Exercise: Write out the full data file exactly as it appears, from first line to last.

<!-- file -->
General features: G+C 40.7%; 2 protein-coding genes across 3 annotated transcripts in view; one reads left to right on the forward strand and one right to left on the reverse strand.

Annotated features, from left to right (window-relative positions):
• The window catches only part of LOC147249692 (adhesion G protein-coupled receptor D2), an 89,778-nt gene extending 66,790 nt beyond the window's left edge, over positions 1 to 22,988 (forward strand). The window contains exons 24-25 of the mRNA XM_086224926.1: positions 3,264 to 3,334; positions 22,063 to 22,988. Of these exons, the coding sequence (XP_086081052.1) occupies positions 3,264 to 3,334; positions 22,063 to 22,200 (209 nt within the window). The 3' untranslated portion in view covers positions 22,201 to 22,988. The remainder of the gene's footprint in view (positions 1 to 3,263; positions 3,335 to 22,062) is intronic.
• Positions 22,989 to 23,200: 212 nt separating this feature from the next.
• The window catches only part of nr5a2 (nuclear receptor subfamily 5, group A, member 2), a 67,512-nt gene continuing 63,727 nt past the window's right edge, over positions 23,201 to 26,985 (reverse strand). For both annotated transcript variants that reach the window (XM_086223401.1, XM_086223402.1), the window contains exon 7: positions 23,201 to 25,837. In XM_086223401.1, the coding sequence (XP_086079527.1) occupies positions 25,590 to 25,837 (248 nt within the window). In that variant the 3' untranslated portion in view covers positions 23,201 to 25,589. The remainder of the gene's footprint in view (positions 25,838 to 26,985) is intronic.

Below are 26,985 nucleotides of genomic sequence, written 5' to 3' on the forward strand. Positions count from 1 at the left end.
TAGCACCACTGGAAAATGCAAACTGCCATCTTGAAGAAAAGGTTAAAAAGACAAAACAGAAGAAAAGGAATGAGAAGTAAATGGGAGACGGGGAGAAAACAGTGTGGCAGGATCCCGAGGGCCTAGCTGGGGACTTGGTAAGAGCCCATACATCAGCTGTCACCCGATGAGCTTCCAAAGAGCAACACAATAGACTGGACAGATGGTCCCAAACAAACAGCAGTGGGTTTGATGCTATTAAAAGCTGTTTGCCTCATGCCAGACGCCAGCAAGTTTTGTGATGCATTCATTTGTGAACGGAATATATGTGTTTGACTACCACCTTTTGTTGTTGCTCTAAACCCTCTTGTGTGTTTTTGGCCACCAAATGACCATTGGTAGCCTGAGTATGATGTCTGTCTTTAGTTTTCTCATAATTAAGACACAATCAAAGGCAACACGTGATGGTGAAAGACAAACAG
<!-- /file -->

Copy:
General features: G+C 40.7%; 2 protein-coding genes across 3 annotated transcripts in view; one reads left to right on the forward strand and one right to left on the reverse strand.

Annotated features, from left to right (window-relative positions):
• The window catches only part of LOC147249692 (adhesion G protein-coupled receptor D2), an 89,778-nt gene extending 66,790 nt beyond the window's left edge, over positions 1 to 22,988 (forward strand). The window contains exons 24-25 of the mRNA XM_086224926.1: positions 3,264 to 3,334; positions 22,063 to 22,988. Of these exons, the coding sequence (XP_086081052.1) occupies positions 3,264 to 3,334; positions 22,063 to 22,200 (209 nt within the window). The 3' untranslated portion in view covers positions 22,201 to 22,988. The remainder of the gene's footprint in view (positions 1 to 3,263; positions 3,335 to 22,062) is intronic.
• Positions 22,989 to 23,200: 212 nt separating this feature from the next.
• The window catches only part of nr5a2 (nuclear receptor subfamily 5, group A, member 2), a 67,512-nt gene continuing 63,727 nt past the window's right edge, over positions 23,201 to 26,985 (reverse strand). For both annotated transcript variants that reach the window (XM_086223401.1, XM_086223402.1), the window contains exon 7: positions 23,201 to 25,837. In XM_086223401.1, the coding sequence (XP_086079527.1) occupies positions 25,590 to 25,837 (248 nt within the window). In that variant the 3' untranslated portion in view covers positions 23,201 to 25,589. The remainder of the gene's footprint in view (positions 25,838 to 26,985) is intronic.

Below are 26,985 nucleotides of genomic sequence, written 5' to 3' on the forward strand. Positions count from 1 at the left end.
TAGCACCACTGGAAAATGCAAACTGCCATCTTGAAGAAAAGGTTAAAAAGACAAAACAGAAGAAAAGGAATGAGAAGTAAATGGGAGACGGGGAGAAAACAGTGTGGCAGGATCCCGAGGGCCTAGCTGGGGACTTGGTAAGAGCCCATACATCAGCTGTCACCCGATGAGCTTCCAAAGAGCAACACAATAGACTGGACAGATGGTCCCAAACAAACAGCAGTGGGTTTGATGCTATTAAAAGCTGTTTGCCTCATGCCAGACGCCAGCAAGTTTTGTGATGCATTCATTTGTGAACGGAATATATGTGTTTGACTACCACCTTTTGTTGTTGCTCTAAACCCTCTTGTGTGTTTTTGGCCACCAAATGACCATTGGTAGCCTGAGTATGATGTCTGTCTTTAGTTTTCTCATAATTAAGACACAATCAAAGGCAACACGTGATGGTGAAAGACAAACAG